A few years ago, my husband and I were strolling down Beverly and a homeless man, who at that time lived next to a Riteaid, approached us for a quick joke.
He asked “What’s the difference between in-laws and outlaws?” At the same time I ignored him, my kind husband responded with a curious look, so the homeless man answered, “Outlaws are wanted but in-laws are not.”


Most sardonic yet realistic way to describe Korean marriage is probably a relationship between evil mother-in-law (aka. MiL) and pitiful victim daughter-in-law (aka. DiL). There are so many cases of conflict between the two, Korean people just seem insensible to this problem nowadays.
When you’re engaged to a Korean man, it’s almost understood that your future MiL doesn’t like you as much as she may seem. As a future DiL you just have to accept the fact.
My Italian friends told me that a MiL/DiL relationship is similar in Italy but a DiL in Italy has a “social approval” to lash out at her MiL, whereas when a Korean DiL gets up against her MiL, no matter what the reason was and who initiated it, it’s usually the DiL who gets all the blame.
If you’re “unlucky,” you also have SiL (bingo! sister-in-law) to deal with. But usually it’s only bad if a SiL is an older sister of your husband. For example, a friend of mine has a younger brother and 3 older sisters. So we make bad jokes about her brother’s future wife who will have to serve 4 SiL. Oh, better example here. My brother, who’s 7 years younger and whom I scolded a lot when he was growing up, once said he will never live in the same province with me when he’s married, and my parents strongly supported his idea…so congrats to a future wife of my bro because she won’t have to deal with the worst case scenario for a Korean DiL: MiL + SiL team.

I bet you a mansion in Malibu that, in any Korean dramas or movies, you will never find a scene that a wife is relaxing while her MiL is working in a kitchen. It’s usually the wife in a kitchen (even if it’s a MiL’s) and the rest of the family enjoying their time together, unless it’s MiL and DiL together in a kitchen.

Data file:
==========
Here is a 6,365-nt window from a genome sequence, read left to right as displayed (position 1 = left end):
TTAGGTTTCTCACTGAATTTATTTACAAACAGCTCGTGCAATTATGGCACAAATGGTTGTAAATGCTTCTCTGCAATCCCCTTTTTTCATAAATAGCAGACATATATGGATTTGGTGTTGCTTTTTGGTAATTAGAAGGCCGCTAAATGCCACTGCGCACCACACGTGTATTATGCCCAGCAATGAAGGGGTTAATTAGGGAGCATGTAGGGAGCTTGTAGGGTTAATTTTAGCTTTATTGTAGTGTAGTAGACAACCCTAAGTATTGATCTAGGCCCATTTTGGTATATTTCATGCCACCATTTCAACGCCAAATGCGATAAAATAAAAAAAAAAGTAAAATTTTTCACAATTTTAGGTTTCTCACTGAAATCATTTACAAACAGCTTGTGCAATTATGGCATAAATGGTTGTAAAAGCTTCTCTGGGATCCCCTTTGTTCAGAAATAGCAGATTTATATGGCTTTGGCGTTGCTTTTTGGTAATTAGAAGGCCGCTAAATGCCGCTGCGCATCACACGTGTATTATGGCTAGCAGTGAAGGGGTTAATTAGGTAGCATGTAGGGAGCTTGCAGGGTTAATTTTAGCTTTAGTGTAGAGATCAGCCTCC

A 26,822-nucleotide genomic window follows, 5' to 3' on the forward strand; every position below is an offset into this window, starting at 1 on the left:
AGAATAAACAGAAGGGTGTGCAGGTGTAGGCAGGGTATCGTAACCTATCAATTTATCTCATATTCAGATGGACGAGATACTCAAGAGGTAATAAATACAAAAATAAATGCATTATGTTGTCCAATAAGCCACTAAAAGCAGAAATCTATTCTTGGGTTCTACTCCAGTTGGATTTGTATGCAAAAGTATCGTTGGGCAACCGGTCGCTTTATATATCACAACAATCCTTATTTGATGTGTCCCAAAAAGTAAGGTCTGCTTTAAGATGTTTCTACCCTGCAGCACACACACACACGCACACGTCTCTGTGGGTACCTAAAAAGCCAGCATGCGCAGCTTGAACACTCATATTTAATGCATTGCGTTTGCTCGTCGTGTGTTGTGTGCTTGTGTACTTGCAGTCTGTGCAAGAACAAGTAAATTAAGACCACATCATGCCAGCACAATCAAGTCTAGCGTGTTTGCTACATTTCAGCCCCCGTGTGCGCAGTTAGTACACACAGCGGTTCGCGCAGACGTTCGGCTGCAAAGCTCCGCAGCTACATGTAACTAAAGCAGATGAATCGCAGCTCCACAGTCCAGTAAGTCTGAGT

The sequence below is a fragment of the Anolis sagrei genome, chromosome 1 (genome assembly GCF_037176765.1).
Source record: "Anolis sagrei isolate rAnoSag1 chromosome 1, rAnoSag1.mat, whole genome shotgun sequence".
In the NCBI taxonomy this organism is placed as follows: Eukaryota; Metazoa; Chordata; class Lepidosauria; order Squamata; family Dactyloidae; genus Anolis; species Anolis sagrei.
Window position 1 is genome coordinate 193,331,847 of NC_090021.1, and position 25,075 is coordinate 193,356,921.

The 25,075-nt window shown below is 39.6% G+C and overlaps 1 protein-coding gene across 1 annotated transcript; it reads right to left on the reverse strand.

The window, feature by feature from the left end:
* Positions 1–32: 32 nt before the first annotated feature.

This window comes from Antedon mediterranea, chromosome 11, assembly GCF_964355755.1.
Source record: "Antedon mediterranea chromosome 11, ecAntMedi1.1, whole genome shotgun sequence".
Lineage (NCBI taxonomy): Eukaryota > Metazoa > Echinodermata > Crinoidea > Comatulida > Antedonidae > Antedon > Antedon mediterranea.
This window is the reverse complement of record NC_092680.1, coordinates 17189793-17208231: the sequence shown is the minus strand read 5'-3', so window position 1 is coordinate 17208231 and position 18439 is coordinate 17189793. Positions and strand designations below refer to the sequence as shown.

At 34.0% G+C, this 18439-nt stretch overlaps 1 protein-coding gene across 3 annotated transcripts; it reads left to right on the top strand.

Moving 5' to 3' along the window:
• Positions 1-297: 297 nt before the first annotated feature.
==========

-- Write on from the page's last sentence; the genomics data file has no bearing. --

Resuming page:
Oh, and let’s not overlook the fact that MiL will never allow her son in the kitchen to help his wife. In this case, even if the son volunteers to help, the MiL will blame her DiL for making her son (husband) work.
This is not only a MiL/DiL situation but a case of young women/elder women in Korea and other countries that were once influenced by Confucius. You must help the elder or at least be next to her/him for an immediate help.
It’s considered extremely rude and unacceptable to just sit and chill while the elder is working. Even if you don’t know how to do, what to do, or whatever happening has absolutely nothing to do with you, you cannot just sit around while the elder is doing some kind of work. But this latter case is a matter of manner rather than an unfair social convention, like Korean DiL/MiL culture.

It’s hard to understand the social convention on the relationship between Korean MiL/DiL. But I found something even more difficult to understand when I came to the U.S.
Thanks to my parents, I grew up experiencing diverse cultures. And probably because of that, I didn’t really have any cultural shock when I came to the U.S except one: people are not afraid to show their dislike of in-laws.
I had seen movie scenes like “Why is your mom here?! So we can’t go out tonight because of her?!,” “I can’t stand your dad! Tell him to go to a hotel or somewhere!”
I thought it’s just a movie. But soon after I’d moved to the U.S, I realized those scenes were all very real and can happen in this country.
I’m very open-minded person and always eager to learn the new culture, and even adapt to it. But this hatred toward the in-laws, who are actually now your family, is never understandable, not to mention the fact that people express it out loud to their spouse and in-laws.